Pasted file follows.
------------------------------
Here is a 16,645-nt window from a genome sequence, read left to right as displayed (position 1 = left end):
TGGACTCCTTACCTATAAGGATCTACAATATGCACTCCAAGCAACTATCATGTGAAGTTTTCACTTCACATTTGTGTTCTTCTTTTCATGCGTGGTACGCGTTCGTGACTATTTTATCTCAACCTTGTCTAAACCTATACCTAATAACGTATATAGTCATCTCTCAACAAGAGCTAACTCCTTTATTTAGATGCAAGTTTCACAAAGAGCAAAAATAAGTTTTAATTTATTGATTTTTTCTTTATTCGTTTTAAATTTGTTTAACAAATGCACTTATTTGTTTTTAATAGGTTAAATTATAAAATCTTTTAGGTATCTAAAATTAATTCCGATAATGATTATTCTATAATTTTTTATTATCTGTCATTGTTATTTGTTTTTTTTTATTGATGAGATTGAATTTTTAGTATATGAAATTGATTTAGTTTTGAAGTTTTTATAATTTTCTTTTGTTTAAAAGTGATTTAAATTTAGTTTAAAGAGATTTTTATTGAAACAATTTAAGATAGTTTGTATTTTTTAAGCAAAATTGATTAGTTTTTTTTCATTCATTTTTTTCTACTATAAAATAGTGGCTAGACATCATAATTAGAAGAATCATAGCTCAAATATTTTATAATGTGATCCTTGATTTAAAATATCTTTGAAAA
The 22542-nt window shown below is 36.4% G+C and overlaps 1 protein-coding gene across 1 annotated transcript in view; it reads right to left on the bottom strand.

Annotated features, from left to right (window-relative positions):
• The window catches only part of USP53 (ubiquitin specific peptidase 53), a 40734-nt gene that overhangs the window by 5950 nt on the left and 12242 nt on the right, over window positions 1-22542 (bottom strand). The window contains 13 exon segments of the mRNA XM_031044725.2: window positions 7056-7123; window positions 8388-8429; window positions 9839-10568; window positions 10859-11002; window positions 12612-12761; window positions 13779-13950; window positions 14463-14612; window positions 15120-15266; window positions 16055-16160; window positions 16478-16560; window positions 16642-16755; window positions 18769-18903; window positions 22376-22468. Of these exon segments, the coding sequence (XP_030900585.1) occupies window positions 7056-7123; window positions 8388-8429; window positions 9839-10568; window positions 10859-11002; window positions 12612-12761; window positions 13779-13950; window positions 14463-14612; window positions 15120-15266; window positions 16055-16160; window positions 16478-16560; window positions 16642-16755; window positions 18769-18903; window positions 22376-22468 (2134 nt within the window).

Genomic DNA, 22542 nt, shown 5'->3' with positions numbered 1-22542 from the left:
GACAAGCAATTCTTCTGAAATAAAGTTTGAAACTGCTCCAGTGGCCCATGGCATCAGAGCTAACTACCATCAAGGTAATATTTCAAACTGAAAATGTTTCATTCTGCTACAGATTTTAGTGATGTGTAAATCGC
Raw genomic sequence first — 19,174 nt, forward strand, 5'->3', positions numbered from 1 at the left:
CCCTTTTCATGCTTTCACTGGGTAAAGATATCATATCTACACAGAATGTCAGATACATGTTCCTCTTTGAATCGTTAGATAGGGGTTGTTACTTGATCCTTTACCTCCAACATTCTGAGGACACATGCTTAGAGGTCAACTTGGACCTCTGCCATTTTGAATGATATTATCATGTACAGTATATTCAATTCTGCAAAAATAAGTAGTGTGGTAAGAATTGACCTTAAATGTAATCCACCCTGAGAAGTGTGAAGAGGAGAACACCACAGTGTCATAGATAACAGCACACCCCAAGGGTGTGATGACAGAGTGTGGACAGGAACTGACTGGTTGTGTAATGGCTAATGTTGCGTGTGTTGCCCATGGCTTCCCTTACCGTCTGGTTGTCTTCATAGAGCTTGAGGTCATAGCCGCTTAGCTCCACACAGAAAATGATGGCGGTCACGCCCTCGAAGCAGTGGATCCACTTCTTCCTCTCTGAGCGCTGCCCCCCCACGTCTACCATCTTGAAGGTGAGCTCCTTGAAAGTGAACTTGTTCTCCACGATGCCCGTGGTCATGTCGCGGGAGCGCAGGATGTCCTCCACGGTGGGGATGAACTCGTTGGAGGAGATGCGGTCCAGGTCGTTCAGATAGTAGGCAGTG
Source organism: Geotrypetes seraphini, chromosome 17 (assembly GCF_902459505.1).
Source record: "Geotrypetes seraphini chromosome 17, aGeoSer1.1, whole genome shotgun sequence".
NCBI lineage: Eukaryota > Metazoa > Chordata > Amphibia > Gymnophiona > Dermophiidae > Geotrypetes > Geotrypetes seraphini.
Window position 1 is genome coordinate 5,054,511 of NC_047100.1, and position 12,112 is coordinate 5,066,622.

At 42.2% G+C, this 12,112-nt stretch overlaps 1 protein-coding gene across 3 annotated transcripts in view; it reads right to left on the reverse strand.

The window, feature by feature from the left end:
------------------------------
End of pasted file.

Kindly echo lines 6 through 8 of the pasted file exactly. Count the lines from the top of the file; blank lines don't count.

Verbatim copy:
Genomic DNA, 22542 nt, shown 5'->3' with positions numbered 1-22542 from the left:
GACAAGCAATTCTTCTGAAATAAAGTTTGAAACTGCTCCAGTGGCCCATGGCATCAGAGCTAACTACCATCAAGGTAATATTTCAAACTGAAAATGTTTCATTCTGCTACAGATTTTAGTGATGTGTAAATCGC
Raw genomic sequence first — 19,174 nt, forward strand, 5'->3', positions numbered from 1 at the left: